Our Precious Whales are Back
Yes, it has already started – our visitors are beginning to appear along the pristine Victorian coast after spending their summer feeding in the Antarctic and sub-Antarctic. And at this time of the year, it is difficult to know exactly what we are seeing, whether it be the Humpback, on its way to warmer waters off the Queensland coast, or the first presence of our very own, very special Southern Right Whale.
We will not see Blue Whales because these are summer time visitors, plus they are not visible from the shore as they keep away from the coast. They feed along the Bonney Upwelling where the deep and cold Antarctic waters meet with the underwater shelf associated with the Australian southern land mass – this is their perfect summer feeding ground.
From November to May, Blues are seen anywhere out from Cape Otway going west well into South Australian waters, but remember they swim off the coast, so we will not see them close to shore.
The Humpback, on the other hand, is usually a passing visitor as part of its very long migration from the Antarctic feeding grounds to an unknown breeding location off the Queensland coast. The old, the young, or those females not in the cycle for breeding may dwell on the coast and that’s where we may get lucky. A Humpback might make a longer visit like when one stopped over in Port Phillip Bay just four years ago with sightings made off Mordialloc. In the same season another was seen in Western Port Bay off Stony Point.
Humpbacks are renowned for their breaching – breaking out of the water. This is possibly a communication method, possibly a display of energy and vitality; researchers are not entirely sure.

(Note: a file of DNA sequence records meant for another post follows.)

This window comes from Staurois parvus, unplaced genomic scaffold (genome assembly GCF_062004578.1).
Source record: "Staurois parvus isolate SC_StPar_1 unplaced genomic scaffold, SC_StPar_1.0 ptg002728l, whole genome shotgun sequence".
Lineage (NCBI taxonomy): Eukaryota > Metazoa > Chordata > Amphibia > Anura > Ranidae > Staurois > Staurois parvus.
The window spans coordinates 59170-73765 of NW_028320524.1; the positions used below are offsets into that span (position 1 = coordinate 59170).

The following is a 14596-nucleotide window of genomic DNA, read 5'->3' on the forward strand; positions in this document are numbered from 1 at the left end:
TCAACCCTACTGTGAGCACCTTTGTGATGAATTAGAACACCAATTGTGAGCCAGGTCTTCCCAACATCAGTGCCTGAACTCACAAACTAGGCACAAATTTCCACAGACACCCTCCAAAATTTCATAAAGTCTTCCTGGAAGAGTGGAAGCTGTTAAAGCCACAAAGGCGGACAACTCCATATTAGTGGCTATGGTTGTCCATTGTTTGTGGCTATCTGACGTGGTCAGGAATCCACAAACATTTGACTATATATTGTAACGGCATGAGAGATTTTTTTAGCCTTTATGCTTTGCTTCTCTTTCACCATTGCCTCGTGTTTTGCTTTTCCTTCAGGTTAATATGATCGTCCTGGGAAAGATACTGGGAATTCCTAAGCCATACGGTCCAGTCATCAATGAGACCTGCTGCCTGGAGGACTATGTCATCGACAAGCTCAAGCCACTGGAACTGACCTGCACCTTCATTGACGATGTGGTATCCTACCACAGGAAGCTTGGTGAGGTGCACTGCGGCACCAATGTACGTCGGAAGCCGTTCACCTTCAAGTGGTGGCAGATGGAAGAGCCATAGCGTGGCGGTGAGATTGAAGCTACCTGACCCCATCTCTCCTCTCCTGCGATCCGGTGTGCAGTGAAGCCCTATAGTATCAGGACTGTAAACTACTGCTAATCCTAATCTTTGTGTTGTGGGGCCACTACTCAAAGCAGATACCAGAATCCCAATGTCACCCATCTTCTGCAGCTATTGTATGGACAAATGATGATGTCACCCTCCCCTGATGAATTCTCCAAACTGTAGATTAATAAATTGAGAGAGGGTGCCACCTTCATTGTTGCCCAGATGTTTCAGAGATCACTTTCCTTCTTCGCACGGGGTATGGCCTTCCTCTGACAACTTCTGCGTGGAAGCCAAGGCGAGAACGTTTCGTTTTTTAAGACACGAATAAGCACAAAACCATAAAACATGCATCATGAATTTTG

Viewings can occur any time from April to September and it can be difficult to tell whether you are seeing a Humpy or a Righty. According to the experts, you should look for the dorsal fin and a slim and smaller body to identify a humpback. The humpback sports the more uniform dark grey body and white underbelly.
Our very own Southern Right Whales are the giants of the ocean, born with a length of around 5.5 metres and weighing 1 to 1.5 tonnes. Adult females grow to 17.5 metres and weigh 85 tonnes. Males are 2 metres shorter and 30 tonnes lighter. Rights can best be identified by their smooth back, as they lack a dorsal fin. Then look for their blazoned white patches.
These creatures live to the grand old age of around 80 years. The Southern Right is a slow gentle giant, moving at around 4kmph, and has a very well ordered social behaviour. They feed in the sub-Antarctic waters, migrating to our coastline usually in solitude, with some exceptions. Mothers, for example, will keep with their young – a dependent calf or less often a yearling offspring – depending on which part of the three year breeding cycle they are in.
The Rights actually fast once they leave the sub-Antarctic, making their visit to our coastline a special social event, with breeding being the main objective.
And when we say ‘special’, this is no exaggeration. There are only an estimated 2500 to 3000 Rights in existence, down from what was thought to have been a population of 60,000 before whaling was introduced as a commercial business, producing meat and oil which was used in lamps and other industrial applications. Whaling in our waters was banned in the mid 30’s – so the nearly 80 year time span has been a very slow and very precarious period of regeneration. In contrast, the estimated current population for Humpbacks along our east coast is around 20,000.
Last year was seen as being the best year on record for the Southern Right since monitoring began in 1985.